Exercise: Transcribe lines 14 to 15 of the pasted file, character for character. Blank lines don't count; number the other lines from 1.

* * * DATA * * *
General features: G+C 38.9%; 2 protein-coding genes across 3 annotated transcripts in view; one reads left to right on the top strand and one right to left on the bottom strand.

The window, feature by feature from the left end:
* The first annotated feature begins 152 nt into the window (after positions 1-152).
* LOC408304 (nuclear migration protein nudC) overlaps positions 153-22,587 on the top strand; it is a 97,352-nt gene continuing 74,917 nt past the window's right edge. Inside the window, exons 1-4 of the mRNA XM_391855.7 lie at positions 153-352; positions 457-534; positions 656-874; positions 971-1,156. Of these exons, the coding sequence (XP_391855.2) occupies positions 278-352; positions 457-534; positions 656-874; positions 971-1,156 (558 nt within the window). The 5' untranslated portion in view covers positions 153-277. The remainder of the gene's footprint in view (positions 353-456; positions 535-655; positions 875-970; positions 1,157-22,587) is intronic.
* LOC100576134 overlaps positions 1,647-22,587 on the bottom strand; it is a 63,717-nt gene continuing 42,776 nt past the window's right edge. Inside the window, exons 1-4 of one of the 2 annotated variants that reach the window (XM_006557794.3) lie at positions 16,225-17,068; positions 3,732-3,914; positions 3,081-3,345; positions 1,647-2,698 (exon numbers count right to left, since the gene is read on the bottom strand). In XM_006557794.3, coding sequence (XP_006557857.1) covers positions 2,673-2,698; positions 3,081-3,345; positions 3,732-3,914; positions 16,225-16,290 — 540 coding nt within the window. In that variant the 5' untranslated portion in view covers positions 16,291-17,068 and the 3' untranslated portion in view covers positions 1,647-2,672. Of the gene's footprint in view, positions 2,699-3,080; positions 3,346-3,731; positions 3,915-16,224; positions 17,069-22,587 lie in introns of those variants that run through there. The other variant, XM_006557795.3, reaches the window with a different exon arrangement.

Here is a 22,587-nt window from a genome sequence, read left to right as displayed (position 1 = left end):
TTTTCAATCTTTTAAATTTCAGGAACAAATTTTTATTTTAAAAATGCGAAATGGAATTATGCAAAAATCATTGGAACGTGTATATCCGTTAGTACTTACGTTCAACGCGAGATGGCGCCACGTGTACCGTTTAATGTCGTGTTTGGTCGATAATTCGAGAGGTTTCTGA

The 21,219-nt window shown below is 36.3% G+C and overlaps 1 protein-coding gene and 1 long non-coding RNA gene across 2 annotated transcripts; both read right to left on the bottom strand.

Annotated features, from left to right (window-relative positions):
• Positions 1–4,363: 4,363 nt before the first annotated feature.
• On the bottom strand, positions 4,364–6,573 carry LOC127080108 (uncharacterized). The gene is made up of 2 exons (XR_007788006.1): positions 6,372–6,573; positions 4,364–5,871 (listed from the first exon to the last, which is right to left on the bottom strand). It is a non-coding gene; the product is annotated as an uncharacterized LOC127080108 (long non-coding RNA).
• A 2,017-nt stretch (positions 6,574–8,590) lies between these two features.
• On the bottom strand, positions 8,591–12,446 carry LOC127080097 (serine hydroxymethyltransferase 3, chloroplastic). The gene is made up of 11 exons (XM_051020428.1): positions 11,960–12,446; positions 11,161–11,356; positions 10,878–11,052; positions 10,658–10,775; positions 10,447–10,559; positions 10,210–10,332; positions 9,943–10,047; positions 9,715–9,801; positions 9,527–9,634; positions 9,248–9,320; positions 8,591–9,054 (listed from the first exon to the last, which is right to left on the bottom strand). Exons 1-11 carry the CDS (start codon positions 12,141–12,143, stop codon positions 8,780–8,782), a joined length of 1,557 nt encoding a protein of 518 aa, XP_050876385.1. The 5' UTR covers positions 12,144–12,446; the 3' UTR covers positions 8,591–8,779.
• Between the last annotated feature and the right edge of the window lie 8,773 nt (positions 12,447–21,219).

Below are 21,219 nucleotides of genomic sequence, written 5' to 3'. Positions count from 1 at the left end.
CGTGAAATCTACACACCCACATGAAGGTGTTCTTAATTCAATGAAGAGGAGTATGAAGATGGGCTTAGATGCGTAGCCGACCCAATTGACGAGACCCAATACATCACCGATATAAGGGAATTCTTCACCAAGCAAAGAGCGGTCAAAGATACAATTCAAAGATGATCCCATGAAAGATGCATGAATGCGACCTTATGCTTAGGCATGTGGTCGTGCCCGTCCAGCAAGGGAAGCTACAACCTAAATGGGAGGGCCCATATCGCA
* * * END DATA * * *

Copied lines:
• Between the last annotated feature and the right edge of the window lie 8,773 nt (positions 12,447–21,219).

Below are 21,219 nucleotides of genomic sequence, written 5' to 3'. Positions count from 1 at the left end.